In 1944, the Allied forces defeated the Japanese in the southern Philippines. That done, they began landing Allied troops on the central Philippine island of Leyte, leaving only a few destroyers behind to protect the landing. But it was a trap, so all seemed lost till an Amerindian captain decided to go kamikaze on the Japanese.
After the Japanese had bombed Pearl Harbor in December 1941, they continued their spree in the South Pacific. They captured the Philippines (then US territory) and other nations until they acquired Papua New Guinea at Australia’s doorstep.
Since America’s original focus was on the European theater, its attitude toward the South Pacific had been one of Japanese containment. This changed in 1943. By June, they captured some of the Solomon Islands, isolated a major Japanese base at Rabaul, and secured their access to Australia and New Zealand.
That done, US and Australian forces began capturing the other islands till they reached the Philippines in mid-1944. They first took the southernmost island of Mindanao, then made their way north. But first they had to get past the central island of Leyte, which they reached on the morning of October 23.
But then their submarines detected a Japanese fleet coming in from the South China Sea. Fleet Admiral William Frederick Halsey, Jr., was also known as the “Bull” because his policy was simple: sink as many Japs as possible. And that’s exactly what he did, destroying the Center Force under Vice Admiral Takeo Kurita. Or so he thought.
On October 24, 150,000 American troops began landing on Leyte, but as they were doing that, they received intel of more Japanese carrier-battleships heading their way. Instead of staying to protect the landing, the Bull went after the Japanese, leaving behind only a few small escorts and destroyers.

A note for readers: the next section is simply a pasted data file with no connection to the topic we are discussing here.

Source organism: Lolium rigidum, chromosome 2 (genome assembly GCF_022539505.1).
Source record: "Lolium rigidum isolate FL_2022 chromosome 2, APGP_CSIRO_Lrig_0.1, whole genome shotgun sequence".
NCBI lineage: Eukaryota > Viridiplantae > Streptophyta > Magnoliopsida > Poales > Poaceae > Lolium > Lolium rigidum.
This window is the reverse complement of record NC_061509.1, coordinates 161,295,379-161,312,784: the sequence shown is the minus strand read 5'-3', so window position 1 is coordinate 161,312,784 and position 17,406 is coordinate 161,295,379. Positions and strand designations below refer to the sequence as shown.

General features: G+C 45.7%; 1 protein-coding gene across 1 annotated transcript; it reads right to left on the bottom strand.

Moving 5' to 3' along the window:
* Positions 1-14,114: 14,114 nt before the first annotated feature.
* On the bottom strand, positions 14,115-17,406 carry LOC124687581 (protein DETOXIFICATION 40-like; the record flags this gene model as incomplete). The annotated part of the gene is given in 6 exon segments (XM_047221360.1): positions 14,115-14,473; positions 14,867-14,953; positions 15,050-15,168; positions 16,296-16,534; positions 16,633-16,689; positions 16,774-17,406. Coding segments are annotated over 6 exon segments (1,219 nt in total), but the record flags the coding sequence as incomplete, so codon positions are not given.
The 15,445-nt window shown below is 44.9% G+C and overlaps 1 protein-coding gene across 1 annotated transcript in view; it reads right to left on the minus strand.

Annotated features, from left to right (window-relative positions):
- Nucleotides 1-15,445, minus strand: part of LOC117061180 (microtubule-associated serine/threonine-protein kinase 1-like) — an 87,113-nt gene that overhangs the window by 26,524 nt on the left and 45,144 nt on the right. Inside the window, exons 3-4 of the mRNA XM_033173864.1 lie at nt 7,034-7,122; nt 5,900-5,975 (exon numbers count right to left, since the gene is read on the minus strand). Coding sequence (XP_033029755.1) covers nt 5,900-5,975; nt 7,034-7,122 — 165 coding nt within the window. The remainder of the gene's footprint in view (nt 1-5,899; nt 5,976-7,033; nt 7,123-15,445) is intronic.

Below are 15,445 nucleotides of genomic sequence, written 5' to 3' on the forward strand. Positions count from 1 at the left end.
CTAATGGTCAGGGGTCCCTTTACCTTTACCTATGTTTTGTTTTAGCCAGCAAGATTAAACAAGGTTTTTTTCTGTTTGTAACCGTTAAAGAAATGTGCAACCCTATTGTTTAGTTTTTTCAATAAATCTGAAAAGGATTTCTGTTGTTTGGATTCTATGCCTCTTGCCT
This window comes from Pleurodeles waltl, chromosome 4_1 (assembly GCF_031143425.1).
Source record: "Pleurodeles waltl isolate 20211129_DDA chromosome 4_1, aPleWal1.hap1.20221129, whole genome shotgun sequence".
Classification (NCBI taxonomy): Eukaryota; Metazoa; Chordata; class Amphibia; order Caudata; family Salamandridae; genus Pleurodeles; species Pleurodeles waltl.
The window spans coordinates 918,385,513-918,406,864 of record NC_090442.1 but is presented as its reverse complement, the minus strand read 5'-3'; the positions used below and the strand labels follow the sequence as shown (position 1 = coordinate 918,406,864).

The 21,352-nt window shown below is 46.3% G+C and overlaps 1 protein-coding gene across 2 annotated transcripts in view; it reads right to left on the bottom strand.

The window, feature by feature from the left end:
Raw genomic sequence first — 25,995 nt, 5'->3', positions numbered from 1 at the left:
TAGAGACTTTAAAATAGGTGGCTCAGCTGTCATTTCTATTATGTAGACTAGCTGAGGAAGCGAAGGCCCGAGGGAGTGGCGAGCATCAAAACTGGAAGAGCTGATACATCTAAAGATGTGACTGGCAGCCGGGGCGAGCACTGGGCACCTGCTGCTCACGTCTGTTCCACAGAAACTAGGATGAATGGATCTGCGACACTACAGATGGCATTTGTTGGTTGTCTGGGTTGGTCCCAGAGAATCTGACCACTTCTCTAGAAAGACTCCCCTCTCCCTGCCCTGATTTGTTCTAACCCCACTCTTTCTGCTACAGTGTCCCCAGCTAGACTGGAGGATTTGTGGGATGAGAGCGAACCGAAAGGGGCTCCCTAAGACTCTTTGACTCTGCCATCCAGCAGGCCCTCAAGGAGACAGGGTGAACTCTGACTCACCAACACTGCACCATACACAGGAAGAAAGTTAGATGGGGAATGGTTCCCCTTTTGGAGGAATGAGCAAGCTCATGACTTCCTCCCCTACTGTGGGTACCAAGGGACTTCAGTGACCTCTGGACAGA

Though taking on some damage, Kurita wasn’t headed back to Japan for repairs. He had simply turned around and was headed back to Leyte. To make sure he made it, the Japanese Northern Force sent out several carriers as decoys to lure the Bull’s 3rd Fleet away from where the real action was about to happen.
Only the Philippines and Taiwan stood between the Allied forces and the Japanese home islands. The Japanese High Command couldn’t possibly let go of the Philippines, so the Americans had to be stopped at Leyte. If they got passed that island, then Luzon (the main island where the bulk of Japan’s occupying forces were) was next.
Off Leyte, Task Unit 77.4.3 (Taffy 3) was under the command of Rear Admiral Clifton Sprague. It only had a few destroyers, slow destroyer escorts, and escort aircraft carriers, most armed with 5 inch 38 caliber guns and torpedoes. Among these was the USS Johnston (DD-557), a small Fletcher-class destroyer under the command of Lieutenant Commander Ernest E. Evans.
Evans was part Cherokee and part Creek, and had seen combat at the Battle of the Java Sea. He served as a junior officer aboard the USS Alden which had to retreat from battle, something he had never forgotten. When given command of the Johnston, he announced that he intended to get into harm’s way, so if any of his crew didn’t like it, they could get off.